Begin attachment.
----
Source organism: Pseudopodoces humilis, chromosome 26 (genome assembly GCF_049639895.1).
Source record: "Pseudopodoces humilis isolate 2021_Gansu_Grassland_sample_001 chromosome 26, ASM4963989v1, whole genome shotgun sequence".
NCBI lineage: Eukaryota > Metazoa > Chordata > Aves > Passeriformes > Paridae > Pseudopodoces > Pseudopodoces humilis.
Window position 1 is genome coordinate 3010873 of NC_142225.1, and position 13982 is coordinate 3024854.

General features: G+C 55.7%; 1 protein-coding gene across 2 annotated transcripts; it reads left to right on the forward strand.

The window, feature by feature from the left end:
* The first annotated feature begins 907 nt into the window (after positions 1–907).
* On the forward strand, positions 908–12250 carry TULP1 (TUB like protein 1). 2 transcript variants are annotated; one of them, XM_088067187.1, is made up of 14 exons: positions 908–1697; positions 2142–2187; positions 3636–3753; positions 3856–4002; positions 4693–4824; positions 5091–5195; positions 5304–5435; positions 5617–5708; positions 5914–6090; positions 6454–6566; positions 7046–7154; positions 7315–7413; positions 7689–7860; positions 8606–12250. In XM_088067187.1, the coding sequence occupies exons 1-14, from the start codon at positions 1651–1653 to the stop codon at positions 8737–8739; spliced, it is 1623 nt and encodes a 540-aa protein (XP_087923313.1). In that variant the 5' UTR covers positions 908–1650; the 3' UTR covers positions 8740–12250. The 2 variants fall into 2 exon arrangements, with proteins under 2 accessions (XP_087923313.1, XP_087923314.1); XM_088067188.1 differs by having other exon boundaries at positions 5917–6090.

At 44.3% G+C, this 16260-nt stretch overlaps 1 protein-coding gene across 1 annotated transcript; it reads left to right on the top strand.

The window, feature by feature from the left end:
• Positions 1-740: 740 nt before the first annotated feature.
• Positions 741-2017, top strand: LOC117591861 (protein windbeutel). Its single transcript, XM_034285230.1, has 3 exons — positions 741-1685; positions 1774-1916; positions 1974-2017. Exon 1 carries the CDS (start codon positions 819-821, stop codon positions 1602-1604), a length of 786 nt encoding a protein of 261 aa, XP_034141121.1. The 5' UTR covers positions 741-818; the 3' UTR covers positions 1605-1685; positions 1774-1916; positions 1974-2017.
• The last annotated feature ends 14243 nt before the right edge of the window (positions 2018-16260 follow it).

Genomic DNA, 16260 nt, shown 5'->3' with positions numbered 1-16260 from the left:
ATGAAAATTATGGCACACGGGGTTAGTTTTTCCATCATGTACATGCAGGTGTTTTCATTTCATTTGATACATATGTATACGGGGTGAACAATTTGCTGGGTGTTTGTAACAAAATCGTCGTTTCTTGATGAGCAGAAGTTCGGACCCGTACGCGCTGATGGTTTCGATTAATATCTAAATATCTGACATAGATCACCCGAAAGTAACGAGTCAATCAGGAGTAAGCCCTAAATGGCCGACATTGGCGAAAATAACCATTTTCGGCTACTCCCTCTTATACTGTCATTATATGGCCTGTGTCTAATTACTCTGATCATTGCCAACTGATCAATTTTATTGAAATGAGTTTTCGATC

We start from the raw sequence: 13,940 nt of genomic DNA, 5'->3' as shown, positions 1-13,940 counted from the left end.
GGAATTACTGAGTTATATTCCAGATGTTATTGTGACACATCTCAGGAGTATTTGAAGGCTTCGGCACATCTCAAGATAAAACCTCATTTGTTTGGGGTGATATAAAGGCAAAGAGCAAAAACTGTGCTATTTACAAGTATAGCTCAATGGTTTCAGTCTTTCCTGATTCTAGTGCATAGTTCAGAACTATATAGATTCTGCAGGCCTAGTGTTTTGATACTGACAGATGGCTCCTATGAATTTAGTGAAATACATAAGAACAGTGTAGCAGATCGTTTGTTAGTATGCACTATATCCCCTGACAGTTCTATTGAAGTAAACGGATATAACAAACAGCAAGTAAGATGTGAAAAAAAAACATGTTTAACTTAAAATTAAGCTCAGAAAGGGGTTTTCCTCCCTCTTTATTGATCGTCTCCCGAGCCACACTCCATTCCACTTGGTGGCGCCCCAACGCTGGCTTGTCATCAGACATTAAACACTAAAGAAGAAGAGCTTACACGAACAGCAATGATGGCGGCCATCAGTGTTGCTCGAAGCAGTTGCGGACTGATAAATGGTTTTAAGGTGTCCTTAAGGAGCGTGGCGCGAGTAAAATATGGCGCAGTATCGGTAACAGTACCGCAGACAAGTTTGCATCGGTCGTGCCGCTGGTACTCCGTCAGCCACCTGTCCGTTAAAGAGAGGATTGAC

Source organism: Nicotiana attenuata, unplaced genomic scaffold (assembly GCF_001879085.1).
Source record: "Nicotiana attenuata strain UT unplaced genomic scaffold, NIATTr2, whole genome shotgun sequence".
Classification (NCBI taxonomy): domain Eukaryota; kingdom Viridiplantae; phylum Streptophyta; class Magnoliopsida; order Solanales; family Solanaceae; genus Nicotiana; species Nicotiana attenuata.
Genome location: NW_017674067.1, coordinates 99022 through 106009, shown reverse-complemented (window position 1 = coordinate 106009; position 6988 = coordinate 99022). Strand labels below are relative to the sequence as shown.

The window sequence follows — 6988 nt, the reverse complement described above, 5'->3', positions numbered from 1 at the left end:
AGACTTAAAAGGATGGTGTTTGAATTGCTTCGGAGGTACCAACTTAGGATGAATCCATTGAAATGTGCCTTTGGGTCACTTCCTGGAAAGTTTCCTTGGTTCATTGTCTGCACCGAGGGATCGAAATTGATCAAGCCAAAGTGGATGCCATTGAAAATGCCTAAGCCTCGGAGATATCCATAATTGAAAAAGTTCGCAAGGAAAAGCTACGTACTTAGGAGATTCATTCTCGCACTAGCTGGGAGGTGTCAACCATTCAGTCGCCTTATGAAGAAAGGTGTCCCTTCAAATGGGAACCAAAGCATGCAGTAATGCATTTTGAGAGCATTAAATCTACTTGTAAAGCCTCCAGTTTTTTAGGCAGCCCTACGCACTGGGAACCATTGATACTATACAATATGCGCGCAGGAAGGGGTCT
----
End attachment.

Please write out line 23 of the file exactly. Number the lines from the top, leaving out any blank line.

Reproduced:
AGACTTAAAAGGATGGTGTTTGAATTGCTTCGGAGGTACCAACTTAGGATGAATCCATTGAAATGTGCCTTTGGGTCACTTCCTGGAAAGTTTCCTTGGTTCATTGTCTGCACCGAGGGATCGAAATTGATCAAGCCAAAGTGGATGCCATTGAAAATGCCTAAGCCTCGGAGATATCCATAATTGAAAAAGTTCGCAAGGAAAAGCTACGTACTTAGGAGATTCATTCTCGCACTAGCTGGGAGGTGTCAACCATTCAGTCGCCTTATGAAGAAAGGTGTCCCTTCAAATGGGAACCAAAGCATGCAGTAATGCATTTTGAGAGCATTAAATCTACTTGTAAAGCCTCCAGTTTTTTAGGCAGCCCTACGCACTGGGAACCATTGATACTATACAATATGCGCGCAGGAAGGGGTCT